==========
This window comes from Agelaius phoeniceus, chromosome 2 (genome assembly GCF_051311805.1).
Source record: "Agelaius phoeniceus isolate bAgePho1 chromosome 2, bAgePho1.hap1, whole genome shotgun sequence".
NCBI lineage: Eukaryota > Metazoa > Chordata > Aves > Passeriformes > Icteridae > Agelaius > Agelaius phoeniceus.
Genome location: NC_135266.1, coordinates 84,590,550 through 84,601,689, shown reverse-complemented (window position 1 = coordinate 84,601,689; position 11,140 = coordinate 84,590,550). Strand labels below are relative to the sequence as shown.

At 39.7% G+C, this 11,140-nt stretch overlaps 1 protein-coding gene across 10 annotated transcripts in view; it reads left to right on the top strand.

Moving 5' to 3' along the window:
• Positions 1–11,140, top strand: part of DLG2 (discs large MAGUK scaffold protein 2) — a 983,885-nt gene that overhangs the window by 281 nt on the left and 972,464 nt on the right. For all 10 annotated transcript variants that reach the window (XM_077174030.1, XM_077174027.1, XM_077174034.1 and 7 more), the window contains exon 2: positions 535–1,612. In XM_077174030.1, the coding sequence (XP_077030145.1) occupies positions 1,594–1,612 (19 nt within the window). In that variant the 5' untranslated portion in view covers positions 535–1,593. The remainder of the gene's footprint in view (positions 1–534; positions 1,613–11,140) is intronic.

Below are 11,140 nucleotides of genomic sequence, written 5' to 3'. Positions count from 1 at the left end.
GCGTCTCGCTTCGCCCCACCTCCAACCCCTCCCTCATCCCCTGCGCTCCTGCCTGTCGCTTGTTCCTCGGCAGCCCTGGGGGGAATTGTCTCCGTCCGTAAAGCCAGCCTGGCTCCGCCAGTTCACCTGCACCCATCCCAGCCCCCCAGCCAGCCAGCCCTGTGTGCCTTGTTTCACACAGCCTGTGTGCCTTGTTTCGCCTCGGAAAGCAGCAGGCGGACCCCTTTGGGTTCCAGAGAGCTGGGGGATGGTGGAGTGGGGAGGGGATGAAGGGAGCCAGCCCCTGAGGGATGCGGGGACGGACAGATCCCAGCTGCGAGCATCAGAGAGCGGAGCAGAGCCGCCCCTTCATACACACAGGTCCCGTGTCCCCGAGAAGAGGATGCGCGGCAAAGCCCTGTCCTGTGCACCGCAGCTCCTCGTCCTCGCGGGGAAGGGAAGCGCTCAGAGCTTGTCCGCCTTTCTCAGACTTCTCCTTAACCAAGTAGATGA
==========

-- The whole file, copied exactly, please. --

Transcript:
This window comes from Agelaius phoeniceus, chromosome 2 (genome assembly GCF_051311805.1).
Source record: "Agelaius phoeniceus isolate bAgePho1 chromosome 2, bAgePho1.hap1, whole genome shotgun sequence".
NCBI lineage: Eukaryota > Metazoa > Chordata > Aves > Passeriformes > Icteridae > Agelaius > Agelaius phoeniceus.
Genome location: NC_135266.1, coordinates 84,590,550 through 84,601,689, shown reverse-complemented (window position 1 = coordinate 84,601,689; position 11,140 = coordinate 84,590,550). Strand labels below are relative to the sequence as shown.

At 39.7% G+C, this 11,140-nt stretch overlaps 1 protein-coding gene across 10 annotated transcripts in view; it reads left to right on the top strand.

Moving 5' to 3' along the window:
• Positions 1–11,140, top strand: part of DLG2 (discs large MAGUK scaffold protein 2) — a 983,885-nt gene that overhangs the window by 281 nt on the left and 972,464 nt on the right. For all 10 annotated transcript variants that reach the window (XM_077174030.1, XM_077174027.1, XM_077174034.1 and 7 more), the window contains exon 2: positions 535–1,612. In XM_077174030.1, the coding sequence (XP_077030145.1) occupies positions 1,594–1,612 (19 nt within the window). In that variant the 5' untranslated portion in view covers positions 535–1,593. The remainder of the gene's footprint in view (positions 1–534; positions 1,613–11,140) is intronic.

Below are 11,140 nucleotides of genomic sequence, written 5' to 3'. Positions count from 1 at the left end.
GCGTCTCGCTTCGCCCCACCTCCAACCCCTCCCTCATCCCCTGCGCTCCTGCCTGTCGCTTGTTCCTCGGCAGCCCTGGGGGGAATTGTCTCCGTCCGTAAAGCCAGCCTGGCTCCGCCAGTTCACCTGCACCCATCCCAGCCCCCCAGCCAGCCAGCCCTGTGTGCCTTGTTTCACACAGCCTGTGTGCCTTGTTTCGCCTCGGAAAGCAGCAGGCGGACCCCTTTGGGTTCCAGAGAGCTGGGGGATGGTGGAGTGGGGAGGGGATGAAGGGAGCCAGCCCCTGAGGGATGCGGGGACGGACAGATCCCAGCTGCGAGCATCAGAGAGCGGAGCAGAGCCGCCCCTTCATACACACAGGTCCCGTGTCCCCGAGAAGAGGATGCGCGGCAAAGCCCTGTCCTGTGCACCGCAGCTCCTCGTCCTCGCGGGGAAGGGAAGCGCTCAGAGCTTGTCCGCCTTTCTCAGACTTCTCCTTAACCAAGTAGATGA